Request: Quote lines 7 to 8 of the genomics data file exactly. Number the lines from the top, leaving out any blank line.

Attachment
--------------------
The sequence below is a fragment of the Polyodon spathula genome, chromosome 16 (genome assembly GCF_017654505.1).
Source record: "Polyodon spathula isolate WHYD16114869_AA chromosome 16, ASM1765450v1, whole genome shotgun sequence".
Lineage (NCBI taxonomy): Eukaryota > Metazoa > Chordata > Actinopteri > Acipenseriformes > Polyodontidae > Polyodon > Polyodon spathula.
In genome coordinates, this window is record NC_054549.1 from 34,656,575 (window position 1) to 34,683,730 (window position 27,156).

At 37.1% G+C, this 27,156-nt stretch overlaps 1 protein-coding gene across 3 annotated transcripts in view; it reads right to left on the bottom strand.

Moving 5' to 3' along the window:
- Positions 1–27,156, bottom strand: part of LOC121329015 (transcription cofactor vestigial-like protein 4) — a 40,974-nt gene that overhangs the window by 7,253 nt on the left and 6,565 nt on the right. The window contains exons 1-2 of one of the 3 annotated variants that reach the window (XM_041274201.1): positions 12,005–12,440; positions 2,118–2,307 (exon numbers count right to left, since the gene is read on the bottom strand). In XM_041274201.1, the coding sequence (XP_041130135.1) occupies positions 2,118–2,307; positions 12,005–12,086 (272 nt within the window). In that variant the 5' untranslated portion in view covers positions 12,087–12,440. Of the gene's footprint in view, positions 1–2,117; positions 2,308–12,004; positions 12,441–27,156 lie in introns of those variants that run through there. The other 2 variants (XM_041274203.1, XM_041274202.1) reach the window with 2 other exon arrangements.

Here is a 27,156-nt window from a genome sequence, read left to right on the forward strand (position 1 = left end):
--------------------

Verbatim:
- Positions 1–27,156, bottom strand: part of LOC121329015 (transcription cofactor vestigial-like protein 4) — a 40,974-nt gene that overhangs the window by 7,253 nt on the left and 6,565 nt on the right. The window contains exons 1-2 of one of the 3 annotated variants that reach the window (XM_041274201.1): positions 12,005–12,440; positions 2,118–2,307 (exon numbers count right to left, since the gene is read on the bottom strand). In XM_041274201.1, the coding sequence (XP_041130135.1) occupies positions 2,118–2,307; positions 12,005–12,086 (272 nt within the window). In that variant the 5' untranslated portion in view covers positions 12,087–12,440. Of the gene's footprint in view, positions 1–2,117; positions 2,308–12,004; positions 12,441–27,156 lie in introns of those variants that run through there. The other 2 variants (XM_041274203.1, XM_041274202.1) reach the window with 2 other exon arrangements.

Here is a 27,156-nt window from a genome sequence, read left to right on the forward strand (position 1 = left end):